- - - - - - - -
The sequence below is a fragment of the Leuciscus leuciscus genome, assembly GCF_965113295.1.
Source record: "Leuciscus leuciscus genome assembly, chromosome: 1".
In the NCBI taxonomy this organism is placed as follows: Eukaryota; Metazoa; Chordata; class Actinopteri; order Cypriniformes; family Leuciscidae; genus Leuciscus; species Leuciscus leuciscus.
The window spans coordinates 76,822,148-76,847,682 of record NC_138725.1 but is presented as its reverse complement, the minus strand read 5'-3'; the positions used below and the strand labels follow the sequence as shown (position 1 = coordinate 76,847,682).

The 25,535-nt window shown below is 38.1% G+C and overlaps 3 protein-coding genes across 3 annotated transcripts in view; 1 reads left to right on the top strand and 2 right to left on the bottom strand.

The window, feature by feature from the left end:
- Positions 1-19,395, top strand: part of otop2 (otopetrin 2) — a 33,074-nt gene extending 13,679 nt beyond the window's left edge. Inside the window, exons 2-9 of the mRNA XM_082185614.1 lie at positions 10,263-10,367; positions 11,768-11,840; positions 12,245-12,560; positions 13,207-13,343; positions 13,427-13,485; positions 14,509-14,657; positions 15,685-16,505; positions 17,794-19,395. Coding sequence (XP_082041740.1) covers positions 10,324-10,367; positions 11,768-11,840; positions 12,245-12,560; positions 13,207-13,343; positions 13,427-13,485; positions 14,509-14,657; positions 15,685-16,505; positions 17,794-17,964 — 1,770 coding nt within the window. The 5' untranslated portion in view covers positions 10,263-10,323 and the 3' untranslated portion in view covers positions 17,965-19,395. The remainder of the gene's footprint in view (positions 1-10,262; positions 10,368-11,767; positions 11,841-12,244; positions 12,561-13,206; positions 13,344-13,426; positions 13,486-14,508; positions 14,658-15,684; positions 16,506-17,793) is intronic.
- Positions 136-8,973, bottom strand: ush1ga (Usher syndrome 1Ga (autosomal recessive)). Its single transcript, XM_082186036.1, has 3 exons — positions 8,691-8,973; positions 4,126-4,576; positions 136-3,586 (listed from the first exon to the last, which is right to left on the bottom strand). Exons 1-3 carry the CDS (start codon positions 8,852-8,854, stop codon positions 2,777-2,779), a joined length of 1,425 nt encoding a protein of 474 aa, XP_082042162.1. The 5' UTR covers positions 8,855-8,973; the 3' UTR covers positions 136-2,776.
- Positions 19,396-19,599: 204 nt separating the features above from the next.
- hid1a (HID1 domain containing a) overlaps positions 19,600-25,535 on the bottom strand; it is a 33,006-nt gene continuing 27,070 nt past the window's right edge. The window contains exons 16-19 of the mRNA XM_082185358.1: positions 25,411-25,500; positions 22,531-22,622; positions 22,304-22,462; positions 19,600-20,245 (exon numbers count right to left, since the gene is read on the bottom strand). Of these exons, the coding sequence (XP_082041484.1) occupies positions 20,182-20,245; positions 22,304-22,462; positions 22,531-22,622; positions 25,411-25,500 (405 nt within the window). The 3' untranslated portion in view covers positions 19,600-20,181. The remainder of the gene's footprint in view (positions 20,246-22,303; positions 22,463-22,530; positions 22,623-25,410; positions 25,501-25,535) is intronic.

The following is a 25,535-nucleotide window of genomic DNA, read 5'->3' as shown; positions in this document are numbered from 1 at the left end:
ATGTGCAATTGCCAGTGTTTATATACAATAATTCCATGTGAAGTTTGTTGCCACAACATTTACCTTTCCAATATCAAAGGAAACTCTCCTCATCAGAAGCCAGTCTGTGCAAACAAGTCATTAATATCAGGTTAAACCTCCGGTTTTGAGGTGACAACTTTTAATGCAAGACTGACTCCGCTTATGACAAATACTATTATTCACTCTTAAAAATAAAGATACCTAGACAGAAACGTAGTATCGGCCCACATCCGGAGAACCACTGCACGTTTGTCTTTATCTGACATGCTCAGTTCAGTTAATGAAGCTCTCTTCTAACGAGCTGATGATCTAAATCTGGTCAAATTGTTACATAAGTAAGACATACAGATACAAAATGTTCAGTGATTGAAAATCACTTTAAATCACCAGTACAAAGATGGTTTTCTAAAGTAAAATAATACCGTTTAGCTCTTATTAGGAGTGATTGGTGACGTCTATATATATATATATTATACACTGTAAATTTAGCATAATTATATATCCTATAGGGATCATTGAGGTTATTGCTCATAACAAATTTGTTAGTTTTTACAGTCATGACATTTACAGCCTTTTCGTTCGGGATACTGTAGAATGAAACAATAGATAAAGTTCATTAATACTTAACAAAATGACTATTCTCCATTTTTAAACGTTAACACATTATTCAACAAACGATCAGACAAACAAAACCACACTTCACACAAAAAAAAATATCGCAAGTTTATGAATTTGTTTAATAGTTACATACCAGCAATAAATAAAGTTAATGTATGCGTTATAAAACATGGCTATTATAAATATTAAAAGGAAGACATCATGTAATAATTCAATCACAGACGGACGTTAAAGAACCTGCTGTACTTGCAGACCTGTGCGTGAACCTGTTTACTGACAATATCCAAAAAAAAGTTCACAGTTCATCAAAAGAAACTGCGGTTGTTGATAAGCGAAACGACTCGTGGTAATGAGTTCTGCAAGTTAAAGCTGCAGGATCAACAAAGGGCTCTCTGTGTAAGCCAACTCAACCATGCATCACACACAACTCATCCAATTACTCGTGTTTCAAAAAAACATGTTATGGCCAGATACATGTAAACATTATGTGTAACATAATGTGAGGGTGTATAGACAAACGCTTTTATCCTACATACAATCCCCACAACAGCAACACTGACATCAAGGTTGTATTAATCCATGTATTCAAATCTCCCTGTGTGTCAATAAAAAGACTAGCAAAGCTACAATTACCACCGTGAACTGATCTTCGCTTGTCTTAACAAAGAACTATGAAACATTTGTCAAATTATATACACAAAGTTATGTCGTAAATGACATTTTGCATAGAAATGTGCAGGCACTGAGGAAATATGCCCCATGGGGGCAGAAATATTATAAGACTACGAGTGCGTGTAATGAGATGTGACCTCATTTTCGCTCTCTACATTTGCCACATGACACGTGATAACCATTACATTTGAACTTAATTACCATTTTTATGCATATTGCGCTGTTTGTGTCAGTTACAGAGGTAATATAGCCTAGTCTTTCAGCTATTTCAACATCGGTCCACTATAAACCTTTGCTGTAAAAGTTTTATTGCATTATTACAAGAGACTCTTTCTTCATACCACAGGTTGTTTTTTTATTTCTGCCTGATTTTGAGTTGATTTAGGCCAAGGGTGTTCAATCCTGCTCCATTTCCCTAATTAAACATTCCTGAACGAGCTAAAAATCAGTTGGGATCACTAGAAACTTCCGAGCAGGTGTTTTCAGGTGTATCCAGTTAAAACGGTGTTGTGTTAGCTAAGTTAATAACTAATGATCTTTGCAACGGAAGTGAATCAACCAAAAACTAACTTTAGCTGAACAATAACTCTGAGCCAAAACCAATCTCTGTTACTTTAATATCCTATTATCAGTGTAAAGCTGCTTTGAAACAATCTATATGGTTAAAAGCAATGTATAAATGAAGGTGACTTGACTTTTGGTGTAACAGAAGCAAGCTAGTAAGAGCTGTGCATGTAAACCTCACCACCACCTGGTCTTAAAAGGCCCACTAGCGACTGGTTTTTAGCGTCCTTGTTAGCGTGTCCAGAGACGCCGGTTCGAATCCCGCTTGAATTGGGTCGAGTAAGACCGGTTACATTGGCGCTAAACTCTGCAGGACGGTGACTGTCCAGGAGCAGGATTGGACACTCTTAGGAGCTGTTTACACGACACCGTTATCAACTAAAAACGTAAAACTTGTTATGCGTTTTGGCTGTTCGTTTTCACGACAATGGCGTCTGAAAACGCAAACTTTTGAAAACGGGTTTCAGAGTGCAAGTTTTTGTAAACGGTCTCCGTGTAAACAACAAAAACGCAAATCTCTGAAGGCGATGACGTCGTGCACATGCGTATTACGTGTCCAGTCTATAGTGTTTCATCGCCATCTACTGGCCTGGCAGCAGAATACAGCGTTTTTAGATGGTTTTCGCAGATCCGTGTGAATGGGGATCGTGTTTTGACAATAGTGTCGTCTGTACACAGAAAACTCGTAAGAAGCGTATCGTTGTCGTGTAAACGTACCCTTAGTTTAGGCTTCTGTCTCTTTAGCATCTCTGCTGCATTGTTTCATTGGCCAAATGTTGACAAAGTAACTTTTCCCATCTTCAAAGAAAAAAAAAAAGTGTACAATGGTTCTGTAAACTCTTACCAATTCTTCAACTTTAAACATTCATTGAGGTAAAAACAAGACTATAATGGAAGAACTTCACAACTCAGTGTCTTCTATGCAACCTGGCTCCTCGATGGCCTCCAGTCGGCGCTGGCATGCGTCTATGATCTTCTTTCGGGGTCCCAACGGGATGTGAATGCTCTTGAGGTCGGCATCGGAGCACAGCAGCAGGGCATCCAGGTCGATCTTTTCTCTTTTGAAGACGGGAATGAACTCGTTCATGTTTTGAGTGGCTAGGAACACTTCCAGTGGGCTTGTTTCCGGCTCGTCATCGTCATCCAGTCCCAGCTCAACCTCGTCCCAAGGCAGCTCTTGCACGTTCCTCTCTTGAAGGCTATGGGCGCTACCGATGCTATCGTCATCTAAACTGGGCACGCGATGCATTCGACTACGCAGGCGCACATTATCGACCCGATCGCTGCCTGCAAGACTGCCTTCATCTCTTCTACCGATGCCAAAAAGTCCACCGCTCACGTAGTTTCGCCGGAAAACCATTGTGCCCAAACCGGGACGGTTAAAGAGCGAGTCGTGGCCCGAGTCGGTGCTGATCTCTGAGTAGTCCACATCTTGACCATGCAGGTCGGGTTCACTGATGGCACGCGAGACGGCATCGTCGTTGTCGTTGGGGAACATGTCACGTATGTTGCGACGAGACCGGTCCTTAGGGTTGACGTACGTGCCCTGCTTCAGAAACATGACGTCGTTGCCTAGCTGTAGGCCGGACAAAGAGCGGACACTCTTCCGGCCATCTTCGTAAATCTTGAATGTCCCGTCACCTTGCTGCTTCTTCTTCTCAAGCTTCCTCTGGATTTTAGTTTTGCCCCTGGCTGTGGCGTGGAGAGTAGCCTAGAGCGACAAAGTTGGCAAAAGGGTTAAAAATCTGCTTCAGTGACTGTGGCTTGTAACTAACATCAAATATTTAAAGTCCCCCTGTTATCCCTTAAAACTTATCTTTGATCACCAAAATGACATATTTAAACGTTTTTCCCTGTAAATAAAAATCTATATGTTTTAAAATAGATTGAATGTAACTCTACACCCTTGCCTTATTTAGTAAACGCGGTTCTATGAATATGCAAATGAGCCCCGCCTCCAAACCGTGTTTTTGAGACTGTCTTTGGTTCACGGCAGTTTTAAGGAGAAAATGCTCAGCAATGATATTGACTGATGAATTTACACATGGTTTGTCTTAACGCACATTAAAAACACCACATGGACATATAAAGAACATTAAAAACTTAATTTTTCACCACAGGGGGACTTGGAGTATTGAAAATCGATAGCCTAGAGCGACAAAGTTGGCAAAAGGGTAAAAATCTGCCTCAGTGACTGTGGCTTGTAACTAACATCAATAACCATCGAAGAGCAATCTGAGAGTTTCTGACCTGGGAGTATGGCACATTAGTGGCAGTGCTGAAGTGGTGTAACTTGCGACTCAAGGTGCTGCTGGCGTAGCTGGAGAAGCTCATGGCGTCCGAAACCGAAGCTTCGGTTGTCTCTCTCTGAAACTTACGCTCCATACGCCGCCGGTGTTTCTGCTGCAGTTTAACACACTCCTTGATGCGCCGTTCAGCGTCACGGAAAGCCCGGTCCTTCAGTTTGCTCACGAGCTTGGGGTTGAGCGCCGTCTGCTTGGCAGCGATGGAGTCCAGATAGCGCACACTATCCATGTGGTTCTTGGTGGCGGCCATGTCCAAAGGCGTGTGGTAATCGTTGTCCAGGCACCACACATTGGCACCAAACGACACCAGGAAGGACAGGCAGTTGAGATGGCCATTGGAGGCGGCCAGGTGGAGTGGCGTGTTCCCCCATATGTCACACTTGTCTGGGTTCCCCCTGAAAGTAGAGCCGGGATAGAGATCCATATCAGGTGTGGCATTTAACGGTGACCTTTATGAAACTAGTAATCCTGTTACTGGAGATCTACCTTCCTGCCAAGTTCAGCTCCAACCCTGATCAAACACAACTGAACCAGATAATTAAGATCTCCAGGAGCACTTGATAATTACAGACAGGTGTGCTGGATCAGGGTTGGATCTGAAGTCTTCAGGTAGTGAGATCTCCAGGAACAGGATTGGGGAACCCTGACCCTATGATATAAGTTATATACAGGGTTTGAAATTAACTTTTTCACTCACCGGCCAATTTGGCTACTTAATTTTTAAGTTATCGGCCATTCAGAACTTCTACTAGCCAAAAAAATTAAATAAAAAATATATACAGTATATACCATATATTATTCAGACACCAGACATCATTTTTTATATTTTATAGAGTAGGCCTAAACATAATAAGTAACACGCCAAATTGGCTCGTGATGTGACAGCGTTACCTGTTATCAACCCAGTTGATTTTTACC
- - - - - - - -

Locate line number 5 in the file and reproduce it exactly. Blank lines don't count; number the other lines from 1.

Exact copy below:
The 25,535-nt window shown below is 38.1% G+C and overlaps 3 protein-coding genes across 3 annotated transcripts in view; 1 reads left to right on the top strand and 2 right to left on the bottom strand.